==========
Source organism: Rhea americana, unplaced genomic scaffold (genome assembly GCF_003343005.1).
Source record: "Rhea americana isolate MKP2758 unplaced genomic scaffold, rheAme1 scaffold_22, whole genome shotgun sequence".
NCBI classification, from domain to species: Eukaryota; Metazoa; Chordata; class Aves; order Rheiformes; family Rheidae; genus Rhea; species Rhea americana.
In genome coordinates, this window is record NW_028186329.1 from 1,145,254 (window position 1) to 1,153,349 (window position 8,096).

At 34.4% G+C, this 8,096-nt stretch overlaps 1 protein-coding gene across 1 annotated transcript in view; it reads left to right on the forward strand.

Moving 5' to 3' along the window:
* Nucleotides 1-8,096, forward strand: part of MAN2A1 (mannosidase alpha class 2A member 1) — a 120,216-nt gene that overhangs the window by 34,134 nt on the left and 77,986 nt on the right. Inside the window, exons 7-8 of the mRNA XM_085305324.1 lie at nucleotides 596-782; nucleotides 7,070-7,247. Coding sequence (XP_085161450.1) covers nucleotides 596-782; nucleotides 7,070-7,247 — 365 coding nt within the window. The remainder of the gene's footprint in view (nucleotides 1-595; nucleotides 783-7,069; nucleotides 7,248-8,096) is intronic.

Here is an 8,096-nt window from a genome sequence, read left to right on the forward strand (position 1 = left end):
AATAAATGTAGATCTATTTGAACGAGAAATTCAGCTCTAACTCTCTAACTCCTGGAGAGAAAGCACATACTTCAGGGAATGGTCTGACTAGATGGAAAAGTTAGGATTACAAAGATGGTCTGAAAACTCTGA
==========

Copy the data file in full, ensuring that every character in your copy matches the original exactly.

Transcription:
Source organism: Rhea americana, unplaced genomic scaffold (genome assembly GCF_003343005.1).
Source record: "Rhea americana isolate MKP2758 unplaced genomic scaffold, rheAme1 scaffold_22, whole genome shotgun sequence".
NCBI classification, from domain to species: Eukaryota; Metazoa; Chordata; class Aves; order Rheiformes; family Rheidae; genus Rhea; species Rhea americana.
In genome coordinates, this window is record NW_028186329.1 from 1,145,254 (window position 1) to 1,153,349 (window position 8,096).

At 34.4% G+C, this 8,096-nt stretch overlaps 1 protein-coding gene across 1 annotated transcript in view; it reads left to right on the forward strand.

Moving 5' to 3' along the window:
* Nucleotides 1-8,096, forward strand: part of MAN2A1 (mannosidase alpha class 2A member 1) — a 120,216-nt gene that overhangs the window by 34,134 nt on the left and 77,986 nt on the right. Inside the window, exons 7-8 of the mRNA XM_085305324.1 lie at nucleotides 596-782; nucleotides 7,070-7,247. Coding sequence (XP_085161450.1) covers nucleotides 596-782; nucleotides 7,070-7,247 — 365 coding nt within the window. The remainder of the gene's footprint in view (nucleotides 1-595; nucleotides 783-7,069; nucleotides 7,248-8,096) is intronic.

Here is an 8,096-nt window from a genome sequence, read left to right on the forward strand (position 1 = left end):
AATAAATGTAGATCTATTTGAACGAGAAATTCAGCTCTAACTCTCTAACTCCTGGAGAGAAAGCACATACTTCAGGGAATGGTCTGACTAGATGGAAAAGTTAGGATTACAAAGATGGTCTGAAAACTCTGA